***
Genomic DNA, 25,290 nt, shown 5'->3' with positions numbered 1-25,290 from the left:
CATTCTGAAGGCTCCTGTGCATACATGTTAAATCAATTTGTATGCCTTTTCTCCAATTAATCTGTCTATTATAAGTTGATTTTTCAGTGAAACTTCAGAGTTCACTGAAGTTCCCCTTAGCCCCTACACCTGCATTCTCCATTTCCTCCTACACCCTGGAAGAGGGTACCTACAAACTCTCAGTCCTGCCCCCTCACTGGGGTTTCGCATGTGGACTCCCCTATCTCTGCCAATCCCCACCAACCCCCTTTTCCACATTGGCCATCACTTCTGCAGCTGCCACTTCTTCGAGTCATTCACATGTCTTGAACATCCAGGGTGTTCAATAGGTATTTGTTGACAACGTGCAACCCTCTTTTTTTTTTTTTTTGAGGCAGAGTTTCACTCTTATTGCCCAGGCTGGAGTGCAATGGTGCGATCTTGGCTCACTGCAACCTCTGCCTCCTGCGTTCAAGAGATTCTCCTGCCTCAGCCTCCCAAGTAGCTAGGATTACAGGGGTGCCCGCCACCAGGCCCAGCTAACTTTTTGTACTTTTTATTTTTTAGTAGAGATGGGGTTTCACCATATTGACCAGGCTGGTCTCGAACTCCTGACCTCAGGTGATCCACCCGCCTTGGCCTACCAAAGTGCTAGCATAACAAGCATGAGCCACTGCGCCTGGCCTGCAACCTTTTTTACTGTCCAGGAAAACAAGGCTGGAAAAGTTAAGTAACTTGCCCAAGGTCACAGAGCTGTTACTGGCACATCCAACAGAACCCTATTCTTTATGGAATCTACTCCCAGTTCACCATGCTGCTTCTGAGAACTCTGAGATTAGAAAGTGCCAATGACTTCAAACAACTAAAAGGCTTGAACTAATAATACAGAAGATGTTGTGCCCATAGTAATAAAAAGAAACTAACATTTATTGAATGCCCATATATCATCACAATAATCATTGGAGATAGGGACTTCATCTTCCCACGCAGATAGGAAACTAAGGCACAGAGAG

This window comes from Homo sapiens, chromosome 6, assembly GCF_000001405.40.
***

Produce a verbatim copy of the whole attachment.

Genomic DNA, 25,290 nt, shown 5'->3' with positions numbered 1-25,290 from the left:
CATTCTGAAGGCTCCTGTGCATACATGTTAAATCAATTTGTATGCCTTTTCTCCAATTAATCTGTCTATTATAAGTTGATTTTTCAGTGAAACTTCAGAGTTCACTGAAGTTCCCCTTAGCCCCTACACCTGCATTCTCCATTTCCTCCTACACCCTGGAAGAGGGTACCTACAAACTCTCAGTCCTGCCCCCTCACTGGGGTTTCGCATGTGGACTCCCCTATCTCTGCCAATCCCCACCAACCCCCTTTTCCACATTGGCCATCACTTCTGCAGCTGCCACTTCTTCGAGTCATTCACATGTCTTGAACATCCAGGGTGTTCAATAGGTATTTGTTGACAACGTGCAACCCTCTTTTTTTTTTTTTTTGAGGCAGAGTTTCACTCTTATTGCCCAGGCTGGAGTGCAATGGTGCGATCTTGGCTCACTGCAACCTCTGCCTCCTGCGTTCAAGAGATTCTCCTGCCTCAGCCTCCCAAGTAGCTAGGATTACAGGGGTGCCCGCCACCAGGCCCAGCTAACTTTTTGTACTTTTTATTTTTTAGTAGAGATGGGGTTTCACCATATTGACCAGGCTGGTCTCGAACTCCTGACCTCAGGTGATCCACCCGCCTTGGCCTACCAAAGTGCTAGCATAACAAGCATGAGCCACTGCGCCTGGCCTGCAACCTTTTTTACTGTCCAGGAAAACAAGGCTGGAAAAGTTAAGTAACTTGCCCAAGGTCACAGAGCTGTTACTGGCACATCCAACAGAACCCTATTCTTTATGGAATCTACTCCCAGTTCACCATGCTGCTTCTGAGAACTCTGAGATTAGAAAGTGCCAATGACTTCAAACAACTAAAAGGCTTGAACTAATAATACAGAAGATGTTGTGCCCATAGTAATAAAAAGAAACTAACATTTATTGAATGCCCATATATCATCACAATAATCATTGGAGATAGGGACTTCATCTTCCCACGCAGATAGGAAACTAAGGCACAGAGAG

This window comes from Homo sapiens, chromosome 6, assembly GCF_000001405.40.